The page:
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I know the ECU is constantly modifying a/f mixture around stoichiometric, and wouldn't argue that running a bit lean is better for emissions....but....and I'm just taking a poke at this, I bet it gets pretty rich at WOT. You gain power by richening the mixture to a point...13.5, 12.7, somewhere in there. My only point about a stoichiometric mixture is that's where you completely burn a gasoline/air mixture.

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post #7 of 12 (permalink) Old 05-15-2005 Thread Starter
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so the ECU is monitoring the a/f mix... why is a tune necessary for a CAI? Someone had mentioned that the ECU has top and bottom limits on how much air flow it will recognize, and thus the amount of fuel it will deliver. sounds kinda odd as Ford must know that one of the first products of aftermarket is CAI. Hard to imagine them not taking that into consideration.

But I digress.... I'd really like to know exactly what the tune is doing. Is it something as simple as removing the upper/lower limits? is it altering the a/f mixture that Ford supplied? altering the ignition timing? so many things that it could be doing to gain the extra hp I wonder if the CAI is actually doing anything.

there's additional parameters I'd like to mess with, too. namely the slow throttle response.

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post #8 of 12 (permalink) Old 05-15-2005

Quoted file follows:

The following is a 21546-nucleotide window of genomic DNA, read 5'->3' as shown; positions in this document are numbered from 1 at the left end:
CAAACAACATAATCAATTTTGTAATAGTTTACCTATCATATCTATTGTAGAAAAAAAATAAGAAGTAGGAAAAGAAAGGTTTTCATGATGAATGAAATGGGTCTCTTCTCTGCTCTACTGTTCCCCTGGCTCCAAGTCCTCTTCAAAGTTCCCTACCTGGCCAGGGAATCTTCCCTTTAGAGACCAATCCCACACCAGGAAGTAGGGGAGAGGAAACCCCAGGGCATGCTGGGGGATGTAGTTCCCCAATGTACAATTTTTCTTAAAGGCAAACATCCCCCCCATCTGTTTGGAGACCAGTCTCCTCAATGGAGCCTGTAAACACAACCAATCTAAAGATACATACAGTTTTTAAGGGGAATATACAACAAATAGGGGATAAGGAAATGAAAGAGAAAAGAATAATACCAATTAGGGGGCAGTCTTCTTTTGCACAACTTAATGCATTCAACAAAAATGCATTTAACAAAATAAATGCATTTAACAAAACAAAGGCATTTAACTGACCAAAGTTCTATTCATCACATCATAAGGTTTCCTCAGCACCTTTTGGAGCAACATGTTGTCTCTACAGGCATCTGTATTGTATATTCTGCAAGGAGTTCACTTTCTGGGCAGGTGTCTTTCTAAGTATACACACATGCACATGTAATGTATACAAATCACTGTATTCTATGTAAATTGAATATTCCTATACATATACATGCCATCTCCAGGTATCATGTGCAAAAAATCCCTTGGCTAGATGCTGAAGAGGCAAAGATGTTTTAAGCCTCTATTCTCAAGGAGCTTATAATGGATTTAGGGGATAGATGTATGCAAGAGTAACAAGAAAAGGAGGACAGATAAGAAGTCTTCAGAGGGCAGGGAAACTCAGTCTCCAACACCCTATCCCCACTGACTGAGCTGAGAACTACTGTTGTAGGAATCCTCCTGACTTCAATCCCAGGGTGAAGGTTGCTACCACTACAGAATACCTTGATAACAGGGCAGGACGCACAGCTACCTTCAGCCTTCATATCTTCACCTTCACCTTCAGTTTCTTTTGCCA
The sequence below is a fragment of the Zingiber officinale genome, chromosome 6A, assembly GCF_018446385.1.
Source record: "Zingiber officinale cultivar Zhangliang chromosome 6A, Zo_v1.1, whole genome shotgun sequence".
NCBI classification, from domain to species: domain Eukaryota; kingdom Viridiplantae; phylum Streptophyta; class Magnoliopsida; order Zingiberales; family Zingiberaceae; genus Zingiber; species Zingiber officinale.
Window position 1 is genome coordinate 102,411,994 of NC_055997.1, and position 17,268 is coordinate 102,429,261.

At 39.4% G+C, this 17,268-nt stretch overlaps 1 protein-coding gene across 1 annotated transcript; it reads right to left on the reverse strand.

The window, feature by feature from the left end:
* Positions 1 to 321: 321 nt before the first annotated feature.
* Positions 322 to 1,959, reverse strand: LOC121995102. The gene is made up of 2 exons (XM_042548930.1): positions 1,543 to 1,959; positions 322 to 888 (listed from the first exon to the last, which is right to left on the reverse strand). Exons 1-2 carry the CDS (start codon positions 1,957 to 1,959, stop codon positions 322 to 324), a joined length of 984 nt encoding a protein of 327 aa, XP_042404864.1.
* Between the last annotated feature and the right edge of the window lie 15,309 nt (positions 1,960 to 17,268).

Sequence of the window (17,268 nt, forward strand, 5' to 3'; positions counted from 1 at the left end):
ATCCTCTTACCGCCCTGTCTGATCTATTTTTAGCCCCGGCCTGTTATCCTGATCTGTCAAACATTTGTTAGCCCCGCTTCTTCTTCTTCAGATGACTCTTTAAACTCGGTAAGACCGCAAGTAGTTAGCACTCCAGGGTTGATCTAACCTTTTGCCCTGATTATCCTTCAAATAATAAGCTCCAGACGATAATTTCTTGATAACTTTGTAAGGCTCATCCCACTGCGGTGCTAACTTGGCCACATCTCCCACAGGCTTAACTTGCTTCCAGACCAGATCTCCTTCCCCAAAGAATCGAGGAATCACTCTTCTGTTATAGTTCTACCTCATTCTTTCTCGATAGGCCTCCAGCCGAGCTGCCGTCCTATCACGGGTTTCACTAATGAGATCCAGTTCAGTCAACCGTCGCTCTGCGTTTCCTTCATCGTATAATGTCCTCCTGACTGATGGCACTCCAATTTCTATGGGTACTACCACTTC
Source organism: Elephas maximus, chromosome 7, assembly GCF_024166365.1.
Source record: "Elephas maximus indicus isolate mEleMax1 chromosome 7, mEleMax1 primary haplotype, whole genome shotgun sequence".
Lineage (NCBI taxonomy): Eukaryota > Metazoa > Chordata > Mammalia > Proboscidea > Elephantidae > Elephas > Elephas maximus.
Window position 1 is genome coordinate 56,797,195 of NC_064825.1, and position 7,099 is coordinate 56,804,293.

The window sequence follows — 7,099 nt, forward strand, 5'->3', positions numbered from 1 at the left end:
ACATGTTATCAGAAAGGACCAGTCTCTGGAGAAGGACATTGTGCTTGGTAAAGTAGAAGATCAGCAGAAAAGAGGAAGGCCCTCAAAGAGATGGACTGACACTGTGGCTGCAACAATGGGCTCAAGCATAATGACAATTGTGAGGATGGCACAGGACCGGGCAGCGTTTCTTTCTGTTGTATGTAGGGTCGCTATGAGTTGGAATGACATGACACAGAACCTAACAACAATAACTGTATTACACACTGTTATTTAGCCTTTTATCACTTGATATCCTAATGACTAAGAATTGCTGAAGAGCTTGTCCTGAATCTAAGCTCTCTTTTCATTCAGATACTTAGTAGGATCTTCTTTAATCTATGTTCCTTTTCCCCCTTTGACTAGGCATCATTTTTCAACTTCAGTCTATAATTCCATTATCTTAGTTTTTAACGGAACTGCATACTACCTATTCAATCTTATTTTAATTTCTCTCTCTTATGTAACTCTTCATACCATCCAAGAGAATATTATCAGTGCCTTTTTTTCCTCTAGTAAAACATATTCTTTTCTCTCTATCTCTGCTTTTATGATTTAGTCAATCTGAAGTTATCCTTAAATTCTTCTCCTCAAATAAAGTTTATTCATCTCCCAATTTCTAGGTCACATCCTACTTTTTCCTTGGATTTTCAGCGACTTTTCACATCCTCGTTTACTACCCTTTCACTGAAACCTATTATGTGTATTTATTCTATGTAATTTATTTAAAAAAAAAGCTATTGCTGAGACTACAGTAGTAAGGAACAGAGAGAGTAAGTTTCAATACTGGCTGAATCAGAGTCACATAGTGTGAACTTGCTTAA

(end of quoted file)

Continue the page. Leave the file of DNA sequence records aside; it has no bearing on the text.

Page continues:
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The more air you flow, the more fuel you can add which means the more power you can make. And, the cooler the air the better. I have some ideas on what the tune does, but nothing firm, so I'd prefer not to speculate, but it's more than just mixture. It handles fuel and timing curves.

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post #9 of 12 (permalink) Old 05-24-2010
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Rich/lean

Well both of you are bouncing around the fundimentals of combustion. Stoichiomety will only be preserved at closed throttle. The factory MAF sensor that identifies the amount of air interring the engine only operates in a limited perameter. A true AFR will of course only be acheived with a Wide band sensor. Factory sensors on all Ford oem parts are narrow band and limited. On the factory tune the ECM will make adjustments to the fuel mixture based on senory data recieved from the MAF sensor and part/closed/WOT. The up/down stream o2 sensors identify the out-come of the combustion process. If the exaust does not fall under operating guide lines it will signal back to the ECM which turns on that nasty Check engine light. Through numerous tunes and research I have found that max power is leaned around 12.4 and should lean out after 4000 revs. Most likely you should see 14.7(8,9 (15)) lean out to 12.2 to 12.8 at Red line. Anything beyond that will be dangerous. You most likey not acheive this unless you operated on a custom tune and have a after market CAI. Preditor is a great tuner for the slighty Moded mustang. Gives the ability to adjust the WOT fuel trim and lean/rich level. Hope this helps